Chasidic Insights

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by Zvi Akiva Fleisher

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Ch. 5, v. 7: "V'hisvadu es chatosom asher ossu v'heishiv es ashomo b'rosho" - If a person deflects the severity of his sin, and even when confessing he says that it is a sin that is commonly transgressed, hence the plural terms at the beginning of this verse, he should know that his guilt remains on his head. (Nirreh li)

Ch. 5, v. 17: "Umin he'ofor" - We find earth used for another mitzvoh as well, and that is for covering the blood of a ritually slaughtered bird or undomesticated animal. Commentators explain that the blood of these species is covered to teach a person that although he will now consume them, he should consciously do an act that will separate himself from their base characteristic of free-flight, birds, and unrestrained pursuit of their instincts, animals of the wild. Perhaps, here too, we add earth to the "sotoh" water concoction to teach the wayward woman that she should have been restrained at her time of great passion. (Nirreh li)

Ch. 6, v. 2: "Ish o ishoh ki yafli" - The Ibn Ezra writes that "yafli" means "doing a wondrous act." By vowing to be a nozir, and thus having to restrain oneself from indulging in otherwise permitted acts, he has done something wondrous, as people actively pursue their lusts.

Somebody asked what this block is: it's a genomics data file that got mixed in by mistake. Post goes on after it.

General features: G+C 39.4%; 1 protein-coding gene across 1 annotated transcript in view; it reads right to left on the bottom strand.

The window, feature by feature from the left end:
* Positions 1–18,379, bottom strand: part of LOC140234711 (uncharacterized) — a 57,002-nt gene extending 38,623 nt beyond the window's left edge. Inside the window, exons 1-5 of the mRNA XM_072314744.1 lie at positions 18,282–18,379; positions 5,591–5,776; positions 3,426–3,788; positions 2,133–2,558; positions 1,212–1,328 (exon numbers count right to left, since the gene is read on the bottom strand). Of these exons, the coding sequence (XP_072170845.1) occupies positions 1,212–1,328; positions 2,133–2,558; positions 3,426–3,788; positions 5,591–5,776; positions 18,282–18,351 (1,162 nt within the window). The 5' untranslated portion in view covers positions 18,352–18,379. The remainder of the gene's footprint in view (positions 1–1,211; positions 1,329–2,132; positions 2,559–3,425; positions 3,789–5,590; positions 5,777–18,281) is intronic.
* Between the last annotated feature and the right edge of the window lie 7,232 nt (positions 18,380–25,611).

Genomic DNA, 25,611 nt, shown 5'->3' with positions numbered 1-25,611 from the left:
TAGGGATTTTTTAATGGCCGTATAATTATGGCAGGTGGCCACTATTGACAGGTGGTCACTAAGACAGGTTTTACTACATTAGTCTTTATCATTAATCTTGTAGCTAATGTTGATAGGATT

A person approached a holy Admor and disparagingly asked, "Rebbi, don't you admit that being an Admor is a lust as least as bad as any other despicable lust? Yours is a position replete with being honoured." The holy Admor responded, "You are quite right. However, there is one major difference between mine and your lusts. By being an Admor, I must through away all other lusts, while you can think that you are humble and do not pursue honour, and concurrently run after innumerable other "taavos."

Ch. 6, v. 2: "Lindor neder nozir l'hazir laShem" - Rashi (gemara Sotoh 2a) says that this parsha is specifically placed after the parsha of the "sotoh" to teach us that he who sees the degradation of the "sotoh" should abstain from wine. Why in the Talmud do we not follow this order, as we first have "maseches" Nozir and then "Sotoh"? The Torah follows the verse "Sur mei'ro vaa'sei tov" (T'hilim 34:15), as in earlier generations people were of the stature of pulling themselves out of the negative morass of their sins quickly and totally. Later generations were spiritually weaker and their slow process of turning away from bad could be so lengthy that they might never reach the point of "a'sei tov." (Imrei Emes in Pninim Y'korim)

Ch. 6, v. 2: "Nozir h'hazir laShem" - By his making himself a nozir, separating himself from that which is permitted to him, he creates an aura of sanctity that affects others to do the same, "nozir l'hazir." (Yashreish Yaakov)

Ch. 6, v. 5: "Kodosh yi'h'yeh" - Rashi says that his hair is holy. Just as he prohibited items and acts that the Torah permits, so too, that which is beyond his basic body, his hair, also becomes sanctified. (Nirreh li)


See also Sedrah Selections and Oroh V'Simchoh

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